Cumulatively, all these factors resulted in families spending their compensation money not on replacing their land and livelihoods, but on other items like televisions and refrigerators.
The fact that aspects such as self sustainability and satisfaction could not be monetized was a great disadvantage to the paddy farmers. Here was a set of farmers who valued the quality of their own rice and took pride in being self sufficient. Being small scale farmers, they used traditional cultivation methods with minimum chemical input and often experimented with different cultivation methods in their small plots.
The loss of this lifestyle was also felt strongly on their pockets, as the amount they had to spend on food increased. Not being able to eat the rice they grew or step out in to their gardens and harvest home grown vegetables for lunch meant higher spending on these items. Coupled with the need to now find new employment or restart their business, this meant resuming their normal lives was harder.
Edwin, a former paddy farmer aged 62 noted “We didn’t eat rice from the shop. The variety of rice (a traditional variety which is not widely cultivated) that we ate is not available there. The compensation we got for the paddy field is now spent on buying rice from shops. Prior to land acquisition we shared the harvest with our sisters. Now we have to find rice in shops.” Sirisena, another former paddy farmer aged 74, substantiated this claim. “Now, we have to buy rice. If we have our own rice, we could live by eating rice with coconut sambol. But now we do not have that opportunity. Our status has gone down further and the quality of our lives has got worse.”
The important relationship between land and livelihoods cannot be overstated, as shown in the cases above. The Southern Highway, as the first of its kind in Sri Lanka, presents unique lessons for resettlement planners because of the large scale disruption it caused to livelihoods, and how these issues were subsequently dealt with. It highlighted the various angles that need to be considered when compensating people for their land and the need to include them as stakeholders in the process. It also recognized the limits of monetary compensation; people had ties to their land and surroundings that were invaluable. These lessons are important as Sri Lanka moves forward with its post-war development, which is highly infrastructure-driven, to ensure that people who give up their rights to their land are not left behind.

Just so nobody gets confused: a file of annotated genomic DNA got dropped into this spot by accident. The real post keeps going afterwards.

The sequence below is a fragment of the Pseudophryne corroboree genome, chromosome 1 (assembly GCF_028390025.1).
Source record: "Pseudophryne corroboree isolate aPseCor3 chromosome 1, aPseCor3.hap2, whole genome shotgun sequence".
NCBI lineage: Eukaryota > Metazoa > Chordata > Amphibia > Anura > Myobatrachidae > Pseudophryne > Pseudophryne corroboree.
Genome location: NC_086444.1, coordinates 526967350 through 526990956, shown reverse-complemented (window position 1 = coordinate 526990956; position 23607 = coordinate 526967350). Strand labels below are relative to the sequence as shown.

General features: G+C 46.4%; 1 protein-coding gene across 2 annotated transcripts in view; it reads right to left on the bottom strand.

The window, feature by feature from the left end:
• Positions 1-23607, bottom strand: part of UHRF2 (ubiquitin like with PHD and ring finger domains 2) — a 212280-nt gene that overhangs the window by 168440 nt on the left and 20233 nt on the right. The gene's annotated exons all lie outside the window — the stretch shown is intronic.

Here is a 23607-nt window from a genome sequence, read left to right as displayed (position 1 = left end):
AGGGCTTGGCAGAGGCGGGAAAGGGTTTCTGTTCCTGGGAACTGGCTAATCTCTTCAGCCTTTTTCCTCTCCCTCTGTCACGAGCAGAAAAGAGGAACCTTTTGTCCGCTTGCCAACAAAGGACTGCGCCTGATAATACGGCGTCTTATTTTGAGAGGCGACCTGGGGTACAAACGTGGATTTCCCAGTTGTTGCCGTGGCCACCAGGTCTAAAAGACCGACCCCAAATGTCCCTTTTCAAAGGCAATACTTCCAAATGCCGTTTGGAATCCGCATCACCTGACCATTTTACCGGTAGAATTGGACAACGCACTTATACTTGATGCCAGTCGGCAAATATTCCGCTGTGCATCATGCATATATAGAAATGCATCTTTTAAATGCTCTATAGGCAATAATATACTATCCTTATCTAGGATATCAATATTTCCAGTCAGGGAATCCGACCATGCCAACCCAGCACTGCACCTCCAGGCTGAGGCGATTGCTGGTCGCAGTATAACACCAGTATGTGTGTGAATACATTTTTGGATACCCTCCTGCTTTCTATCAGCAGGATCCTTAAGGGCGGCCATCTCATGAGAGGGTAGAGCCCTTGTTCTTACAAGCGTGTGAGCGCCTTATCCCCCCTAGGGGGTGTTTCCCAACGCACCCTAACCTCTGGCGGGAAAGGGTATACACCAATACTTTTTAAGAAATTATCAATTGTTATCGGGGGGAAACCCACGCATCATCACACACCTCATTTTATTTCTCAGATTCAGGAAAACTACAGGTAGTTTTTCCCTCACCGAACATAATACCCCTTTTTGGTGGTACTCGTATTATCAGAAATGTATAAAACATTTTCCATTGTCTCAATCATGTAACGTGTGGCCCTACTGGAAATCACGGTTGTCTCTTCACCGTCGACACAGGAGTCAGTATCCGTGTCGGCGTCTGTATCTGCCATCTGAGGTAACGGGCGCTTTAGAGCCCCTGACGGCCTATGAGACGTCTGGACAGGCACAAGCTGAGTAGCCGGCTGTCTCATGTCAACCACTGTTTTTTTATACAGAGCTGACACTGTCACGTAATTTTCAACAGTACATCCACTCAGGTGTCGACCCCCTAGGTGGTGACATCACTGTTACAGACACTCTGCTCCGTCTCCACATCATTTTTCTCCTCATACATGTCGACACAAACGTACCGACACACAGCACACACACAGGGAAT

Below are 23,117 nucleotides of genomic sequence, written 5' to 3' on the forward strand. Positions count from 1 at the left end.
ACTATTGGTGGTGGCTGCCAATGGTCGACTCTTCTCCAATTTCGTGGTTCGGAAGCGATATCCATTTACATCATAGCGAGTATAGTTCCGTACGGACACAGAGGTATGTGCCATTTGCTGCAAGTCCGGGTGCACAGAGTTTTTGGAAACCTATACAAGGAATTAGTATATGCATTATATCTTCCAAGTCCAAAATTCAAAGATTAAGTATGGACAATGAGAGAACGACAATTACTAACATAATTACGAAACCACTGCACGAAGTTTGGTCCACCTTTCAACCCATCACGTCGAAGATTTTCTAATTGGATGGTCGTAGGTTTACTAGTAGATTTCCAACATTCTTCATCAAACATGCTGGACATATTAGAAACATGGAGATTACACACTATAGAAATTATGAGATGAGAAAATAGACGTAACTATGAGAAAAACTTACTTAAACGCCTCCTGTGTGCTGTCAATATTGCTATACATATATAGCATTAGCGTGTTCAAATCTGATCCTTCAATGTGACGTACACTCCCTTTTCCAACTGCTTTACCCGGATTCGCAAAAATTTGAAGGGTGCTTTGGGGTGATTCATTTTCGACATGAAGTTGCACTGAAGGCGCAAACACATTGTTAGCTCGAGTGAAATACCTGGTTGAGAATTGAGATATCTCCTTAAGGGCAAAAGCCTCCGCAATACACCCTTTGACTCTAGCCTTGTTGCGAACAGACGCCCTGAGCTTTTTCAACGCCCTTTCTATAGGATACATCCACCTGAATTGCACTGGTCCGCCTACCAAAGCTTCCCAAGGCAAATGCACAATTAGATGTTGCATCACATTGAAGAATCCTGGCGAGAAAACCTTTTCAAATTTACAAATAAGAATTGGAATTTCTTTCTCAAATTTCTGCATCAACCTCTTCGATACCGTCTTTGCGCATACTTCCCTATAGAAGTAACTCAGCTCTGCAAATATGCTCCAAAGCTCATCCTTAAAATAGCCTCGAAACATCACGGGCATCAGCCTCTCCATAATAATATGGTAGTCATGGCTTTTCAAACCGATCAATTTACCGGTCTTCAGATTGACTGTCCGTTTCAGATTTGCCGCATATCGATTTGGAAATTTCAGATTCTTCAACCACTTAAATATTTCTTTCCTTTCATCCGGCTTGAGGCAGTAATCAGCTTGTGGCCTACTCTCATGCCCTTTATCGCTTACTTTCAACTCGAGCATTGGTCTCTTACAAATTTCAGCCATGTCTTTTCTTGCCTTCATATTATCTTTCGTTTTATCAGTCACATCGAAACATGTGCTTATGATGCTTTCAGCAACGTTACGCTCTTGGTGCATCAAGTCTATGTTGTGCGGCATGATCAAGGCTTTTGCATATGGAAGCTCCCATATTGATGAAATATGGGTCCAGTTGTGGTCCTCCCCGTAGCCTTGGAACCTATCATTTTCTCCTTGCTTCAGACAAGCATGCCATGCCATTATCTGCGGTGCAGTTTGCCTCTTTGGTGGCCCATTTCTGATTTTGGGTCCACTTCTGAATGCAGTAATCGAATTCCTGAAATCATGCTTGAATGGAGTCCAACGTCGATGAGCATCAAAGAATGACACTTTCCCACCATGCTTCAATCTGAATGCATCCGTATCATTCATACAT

This post is part of a series on Sri Lanka’s first expressway.
The information presented in this blog post is based on the findings of the Independent External Monitoring of the Resettlement Activities of the Southern Transport Development Project, which was carried out by the Centre for Poverty Analysis (CEPA), Colombo, Sri Lanka. The monitoring was funded by the Asian Development Bank under TA TA 4748 SRI and was conducted over four years 2006-2010. The names given in quotes have been changed to protect anonymity of the respondents. Mansi Kumarasiri and Tehani Ariyaratne are researchers attached to CEPA. Mansi was a team member of the study and development induced displacement and resettlement is one of her key research interests. Tehani is a member of the communications and policy team with a focus on alternative communications and gender research. All photos in this post were taken by CEPA staff.